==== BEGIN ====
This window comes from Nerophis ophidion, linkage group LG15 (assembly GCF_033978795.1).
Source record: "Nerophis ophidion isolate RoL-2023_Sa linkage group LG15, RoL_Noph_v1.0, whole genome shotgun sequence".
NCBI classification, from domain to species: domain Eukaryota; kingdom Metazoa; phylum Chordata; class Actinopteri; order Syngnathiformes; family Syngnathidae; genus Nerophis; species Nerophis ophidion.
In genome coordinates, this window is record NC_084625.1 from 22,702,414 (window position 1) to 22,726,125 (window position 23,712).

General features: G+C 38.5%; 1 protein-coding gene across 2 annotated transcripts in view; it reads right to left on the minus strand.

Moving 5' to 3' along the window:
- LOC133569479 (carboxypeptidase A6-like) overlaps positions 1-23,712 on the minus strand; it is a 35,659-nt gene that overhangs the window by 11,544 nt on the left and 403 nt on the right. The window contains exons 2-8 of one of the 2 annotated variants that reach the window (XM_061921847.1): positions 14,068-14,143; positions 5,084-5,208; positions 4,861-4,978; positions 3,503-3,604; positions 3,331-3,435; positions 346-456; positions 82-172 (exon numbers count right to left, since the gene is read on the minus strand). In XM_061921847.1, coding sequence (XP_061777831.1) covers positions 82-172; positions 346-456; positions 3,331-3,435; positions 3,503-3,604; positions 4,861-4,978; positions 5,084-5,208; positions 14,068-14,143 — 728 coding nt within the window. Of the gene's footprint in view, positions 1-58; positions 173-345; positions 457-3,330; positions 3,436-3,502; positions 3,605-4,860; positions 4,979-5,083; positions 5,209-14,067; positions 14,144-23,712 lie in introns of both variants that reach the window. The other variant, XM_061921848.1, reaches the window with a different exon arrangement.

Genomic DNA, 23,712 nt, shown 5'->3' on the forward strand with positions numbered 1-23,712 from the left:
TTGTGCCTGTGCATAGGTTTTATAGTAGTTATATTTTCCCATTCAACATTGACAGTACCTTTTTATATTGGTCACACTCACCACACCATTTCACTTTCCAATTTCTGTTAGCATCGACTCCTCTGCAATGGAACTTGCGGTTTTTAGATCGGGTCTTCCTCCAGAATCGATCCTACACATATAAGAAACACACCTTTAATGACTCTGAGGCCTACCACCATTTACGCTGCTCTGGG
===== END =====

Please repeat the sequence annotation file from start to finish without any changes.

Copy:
This window comes from Nerophis ophidion, linkage group LG15 (assembly GCF_033978795.1).
Source record: "Nerophis ophidion isolate RoL-2023_Sa linkage group LG15, RoL_Noph_v1.0, whole genome shotgun sequence".
NCBI classification, from domain to species: domain Eukaryota; kingdom Metazoa; phylum Chordata; class Actinopteri; order Syngnathiformes; family Syngnathidae; genus Nerophis; species Nerophis ophidion.
In genome coordinates, this window is record NC_084625.1 from 22,702,414 (window position 1) to 22,726,125 (window position 23,712).

General features: G+C 38.5%; 1 protein-coding gene across 2 annotated transcripts in view; it reads right to left on the minus strand.

Moving 5' to 3' along the window:
- LOC133569479 (carboxypeptidase A6-like) overlaps positions 1-23,712 on the minus strand; it is a 35,659-nt gene that overhangs the window by 11,544 nt on the left and 403 nt on the right. The window contains exons 2-8 of one of the 2 annotated variants that reach the window (XM_061921847.1): positions 14,068-14,143; positions 5,084-5,208; positions 4,861-4,978; positions 3,503-3,604; positions 3,331-3,435; positions 346-456; positions 82-172 (exon numbers count right to left, since the gene is read on the minus strand). In XM_061921847.1, coding sequence (XP_061777831.1) covers positions 82-172; positions 346-456; positions 3,331-3,435; positions 3,503-3,604; positions 4,861-4,978; positions 5,084-5,208; positions 14,068-14,143 — 728 coding nt within the window. Of the gene's footprint in view, positions 1-58; positions 173-345; positions 457-3,330; positions 3,436-3,502; positions 3,605-4,860; positions 4,979-5,083; positions 5,209-14,067; positions 14,144-23,712 lie in introns of both variants that reach the window. The other variant, XM_061921848.1, reaches the window with a different exon arrangement.

Genomic DNA, 23,712 nt, shown 5'->3' on the forward strand with positions numbered 1-23,712 from the left:
TTGTGCCTGTGCATAGGTTTTATAGTAGTTATATTTTCCCATTCAACATTGACAGTACCTTTTTATATTGGTCACACTCACCACACCATTTCACTTTCCAATTTCTGTTAGCATCGACTCCTCTGCAATGGAACTTGCGGTTTTTAGATCGGGTCTTCCTCCAGAATCGATCCTACACATATAAGAAACACACCTTTAATGACTCTGAGGCCTACCACCATTTACGCTGCTCTGGG